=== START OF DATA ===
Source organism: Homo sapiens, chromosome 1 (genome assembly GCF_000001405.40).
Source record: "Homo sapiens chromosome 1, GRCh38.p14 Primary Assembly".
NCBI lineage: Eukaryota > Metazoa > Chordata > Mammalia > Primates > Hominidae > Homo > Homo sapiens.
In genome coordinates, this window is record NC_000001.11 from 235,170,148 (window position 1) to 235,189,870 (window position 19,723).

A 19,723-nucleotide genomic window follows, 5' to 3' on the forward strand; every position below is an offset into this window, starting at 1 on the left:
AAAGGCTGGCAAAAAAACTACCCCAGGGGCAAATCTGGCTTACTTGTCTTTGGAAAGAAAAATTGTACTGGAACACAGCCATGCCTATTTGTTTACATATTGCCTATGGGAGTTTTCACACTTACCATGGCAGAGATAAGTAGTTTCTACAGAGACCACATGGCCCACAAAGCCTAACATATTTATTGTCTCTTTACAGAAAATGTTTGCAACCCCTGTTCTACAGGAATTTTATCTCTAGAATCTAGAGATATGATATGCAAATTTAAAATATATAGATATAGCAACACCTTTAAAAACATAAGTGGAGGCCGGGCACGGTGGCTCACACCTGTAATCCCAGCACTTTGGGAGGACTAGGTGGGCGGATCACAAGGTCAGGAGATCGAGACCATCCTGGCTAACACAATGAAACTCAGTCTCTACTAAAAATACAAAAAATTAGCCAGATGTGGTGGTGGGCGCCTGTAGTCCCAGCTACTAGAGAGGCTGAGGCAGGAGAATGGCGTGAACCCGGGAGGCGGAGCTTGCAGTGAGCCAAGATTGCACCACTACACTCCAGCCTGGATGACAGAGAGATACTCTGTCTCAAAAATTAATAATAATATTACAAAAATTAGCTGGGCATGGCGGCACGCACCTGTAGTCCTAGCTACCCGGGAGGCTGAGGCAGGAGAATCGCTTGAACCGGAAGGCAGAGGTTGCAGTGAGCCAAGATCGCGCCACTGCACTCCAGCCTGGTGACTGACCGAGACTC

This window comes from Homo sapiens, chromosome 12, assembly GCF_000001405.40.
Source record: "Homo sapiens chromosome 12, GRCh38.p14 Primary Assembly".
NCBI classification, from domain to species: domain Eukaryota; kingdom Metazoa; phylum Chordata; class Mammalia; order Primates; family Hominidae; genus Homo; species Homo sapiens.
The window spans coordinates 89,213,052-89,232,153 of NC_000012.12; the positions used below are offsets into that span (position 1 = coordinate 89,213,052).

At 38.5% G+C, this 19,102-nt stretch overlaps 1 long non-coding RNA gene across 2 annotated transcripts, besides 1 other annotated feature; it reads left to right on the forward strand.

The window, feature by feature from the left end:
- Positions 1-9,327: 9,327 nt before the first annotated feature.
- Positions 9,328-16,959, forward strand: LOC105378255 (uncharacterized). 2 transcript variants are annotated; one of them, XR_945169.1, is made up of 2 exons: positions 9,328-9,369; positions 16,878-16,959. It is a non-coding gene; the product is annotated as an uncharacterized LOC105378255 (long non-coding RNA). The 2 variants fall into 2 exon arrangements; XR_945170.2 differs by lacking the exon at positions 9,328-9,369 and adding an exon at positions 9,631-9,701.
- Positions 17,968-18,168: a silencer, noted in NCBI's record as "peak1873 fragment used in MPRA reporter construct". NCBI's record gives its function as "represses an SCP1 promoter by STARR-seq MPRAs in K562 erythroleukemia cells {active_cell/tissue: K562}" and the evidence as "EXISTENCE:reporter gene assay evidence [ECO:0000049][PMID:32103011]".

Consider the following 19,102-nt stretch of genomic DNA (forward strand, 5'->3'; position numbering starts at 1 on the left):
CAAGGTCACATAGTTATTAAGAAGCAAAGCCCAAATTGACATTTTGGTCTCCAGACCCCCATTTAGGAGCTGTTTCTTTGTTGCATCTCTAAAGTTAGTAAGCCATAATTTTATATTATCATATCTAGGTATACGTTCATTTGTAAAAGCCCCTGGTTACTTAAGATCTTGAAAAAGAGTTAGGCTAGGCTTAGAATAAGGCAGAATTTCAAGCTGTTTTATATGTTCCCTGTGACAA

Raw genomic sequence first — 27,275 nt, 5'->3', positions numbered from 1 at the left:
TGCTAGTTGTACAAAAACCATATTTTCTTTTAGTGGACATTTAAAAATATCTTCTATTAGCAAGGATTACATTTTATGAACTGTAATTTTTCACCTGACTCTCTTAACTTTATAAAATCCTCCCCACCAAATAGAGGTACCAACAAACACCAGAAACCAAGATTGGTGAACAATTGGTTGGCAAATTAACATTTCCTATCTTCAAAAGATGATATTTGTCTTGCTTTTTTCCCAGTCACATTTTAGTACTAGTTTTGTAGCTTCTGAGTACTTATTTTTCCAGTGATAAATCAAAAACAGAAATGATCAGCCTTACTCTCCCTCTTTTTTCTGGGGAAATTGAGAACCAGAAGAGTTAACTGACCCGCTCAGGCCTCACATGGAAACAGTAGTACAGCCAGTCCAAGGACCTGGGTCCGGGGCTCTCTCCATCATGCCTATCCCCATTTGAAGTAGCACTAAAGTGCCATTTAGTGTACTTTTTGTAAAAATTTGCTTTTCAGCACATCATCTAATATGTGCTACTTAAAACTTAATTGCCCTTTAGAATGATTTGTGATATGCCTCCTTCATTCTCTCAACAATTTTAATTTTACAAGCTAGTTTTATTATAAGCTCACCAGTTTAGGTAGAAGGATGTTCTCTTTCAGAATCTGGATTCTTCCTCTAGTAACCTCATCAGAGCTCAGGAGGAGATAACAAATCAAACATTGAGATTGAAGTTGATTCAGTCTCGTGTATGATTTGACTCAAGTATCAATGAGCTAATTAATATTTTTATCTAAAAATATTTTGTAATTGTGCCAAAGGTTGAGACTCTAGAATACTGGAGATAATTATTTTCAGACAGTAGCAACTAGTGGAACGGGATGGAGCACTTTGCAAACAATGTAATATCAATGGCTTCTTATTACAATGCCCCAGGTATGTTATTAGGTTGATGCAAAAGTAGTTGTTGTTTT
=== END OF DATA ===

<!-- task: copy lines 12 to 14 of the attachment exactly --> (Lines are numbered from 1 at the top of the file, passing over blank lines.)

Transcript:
The window, feature by feature from the left end:
- Positions 1-9,327: 9,327 nt before the first annotated feature.
- Positions 9,328-16,959, forward strand: LOC105378255 (uncharacterized). 2 transcript variants are annotated; one of them, XR_945169.1, is made up of 2 exons: positions 9,328-9,369; positions 16,878-16,959. It is a non-coding gene; the product is annotated as an uncharacterized LOC105378255 (long non-coding RNA). The 2 variants fall into 2 exon arrangements; XR_945170.2 differs by lacking the exon at positions 9,328-9,369 and adding an exon at positions 9,631-9,701.